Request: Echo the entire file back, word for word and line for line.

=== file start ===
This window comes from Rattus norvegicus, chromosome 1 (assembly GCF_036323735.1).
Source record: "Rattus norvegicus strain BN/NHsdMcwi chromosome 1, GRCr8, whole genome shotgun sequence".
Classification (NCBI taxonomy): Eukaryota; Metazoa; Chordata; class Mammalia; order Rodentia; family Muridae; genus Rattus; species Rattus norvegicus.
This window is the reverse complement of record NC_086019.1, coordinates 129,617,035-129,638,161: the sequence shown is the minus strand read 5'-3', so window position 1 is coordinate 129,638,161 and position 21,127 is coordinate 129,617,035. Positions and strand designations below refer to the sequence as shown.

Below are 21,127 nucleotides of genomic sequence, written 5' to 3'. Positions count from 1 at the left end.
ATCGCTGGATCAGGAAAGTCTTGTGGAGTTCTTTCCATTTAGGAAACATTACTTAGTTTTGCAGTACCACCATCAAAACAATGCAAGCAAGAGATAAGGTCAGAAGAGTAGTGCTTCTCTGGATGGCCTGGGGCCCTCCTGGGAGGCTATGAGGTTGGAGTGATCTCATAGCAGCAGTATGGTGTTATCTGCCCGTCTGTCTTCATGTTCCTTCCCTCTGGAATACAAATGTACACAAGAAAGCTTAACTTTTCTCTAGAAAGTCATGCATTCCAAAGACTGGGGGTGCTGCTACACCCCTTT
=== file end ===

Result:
This window comes from Rattus norvegicus, chromosome 1 (assembly GCF_036323735.1).
Source record: "Rattus norvegicus strain BN/NHsdMcwi chromosome 1, GRCr8, whole genome shotgun sequence".
Classification (NCBI taxonomy): Eukaryota; Metazoa; Chordata; class Mammalia; order Rodentia; family Muridae; genus Rattus; species Rattus norvegicus.
This window is the reverse complement of record NC_086019.1, coordinates 129,617,035-129,638,161: the sequence shown is the minus strand read 5'-3', so window position 1 is coordinate 129,638,161 and position 21,127 is coordinate 129,617,035. Positions and strand designations below refer to the sequence as shown.

Below are 21,127 nucleotides of genomic sequence, written 5' to 3'. Positions count from 1 at the left end.
ATCGCTGGATCAGGAAAGTCTTGTGGAGTTCTTTCCATTTAGGAAACATTACTTAGTTTTGCAGTACCACCATCAAAACAATGCAAGCAAGAGATAAGGTCAGAAGAGTAGTGCTTCTCTGGATGGCCTGGGGCCCTCCTGGGAGGCTATGAGGTTGGAGTGATCTCATAGCAGCAGTATGGTGTTATCTGCCCGTCTGTCTTCATGTTCCTTCCCTCTGGAATACAAATGTACACAAGAAAGCTTAACTTTTCTCTAGAAAGTCATGCATTCCAAAGACTGGGGGTGCTGCTACACCCCTTT